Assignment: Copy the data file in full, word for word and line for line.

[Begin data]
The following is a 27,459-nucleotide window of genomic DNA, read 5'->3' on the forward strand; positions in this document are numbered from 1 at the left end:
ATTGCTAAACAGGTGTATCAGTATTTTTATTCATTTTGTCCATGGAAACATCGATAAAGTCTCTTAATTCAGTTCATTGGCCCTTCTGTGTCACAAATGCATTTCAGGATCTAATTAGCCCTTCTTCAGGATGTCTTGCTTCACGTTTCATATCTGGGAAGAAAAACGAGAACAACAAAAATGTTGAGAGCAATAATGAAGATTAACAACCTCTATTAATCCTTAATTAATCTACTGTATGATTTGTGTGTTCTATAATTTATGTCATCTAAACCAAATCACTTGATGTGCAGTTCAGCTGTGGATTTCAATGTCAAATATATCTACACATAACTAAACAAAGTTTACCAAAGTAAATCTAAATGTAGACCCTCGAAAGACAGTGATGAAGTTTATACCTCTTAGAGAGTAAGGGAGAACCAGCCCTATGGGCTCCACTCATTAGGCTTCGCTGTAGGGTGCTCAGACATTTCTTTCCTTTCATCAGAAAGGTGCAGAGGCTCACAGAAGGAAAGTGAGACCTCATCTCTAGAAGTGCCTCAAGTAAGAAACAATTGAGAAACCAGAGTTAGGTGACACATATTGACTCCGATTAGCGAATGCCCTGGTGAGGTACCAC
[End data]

The following is a 27,459-nucleotide window of genomic DNA, read 5'->3' on the forward strand; positions in this document are numbered from 1 at the left end:
ATTGCTAAACAGGTGTATCAGTATTTTTATTCATTTTGTCCATGGAAACATCGATAAAGTCTCTTAATTCAGTTCATTGGCCCTTCTGTGTCACAAATGCATTTCAGGATCTAATTAGCCCTTCTTCAGGATGTCTTGCTTCACGTTTCATATCTGGGAAGAAAAACGAGAACAACAAAAATGTTGAGAGCAATAATGAAGATTAACAACCTCTATTAATCCTTAATTAATCTACTGTATGATTTGTGTGTTCTATAATTTATGTCATCTAAACCAAATCACTTGATGTGCAGTTCAGCTGTGGATTTCAATGTCAAATATATCTACACATAACTAAACAAAGTTTACCAAAGTAAATCTAAATGTAGACCCTCGAAAGACAGTGATGAAGTTTATACCTCTTAGAGAGTAAGGGAGAACCAGCCCTATGGGCTCCACTCATTAGGCTTCGCTGTAGGGTGCTCAGACATTTCTTTCCTTTCATCAGAAAGGTGCAGAGGCTCACAGAAGGAAAGTGAGACCTCATCTCTAGAAGTGCCTCAAGTAAGAAACAATTGAGAAACCAGAGTTAGGTGACACATATTGACTCCGATTAGCGAATGCCCTGGTGAGGTACCAC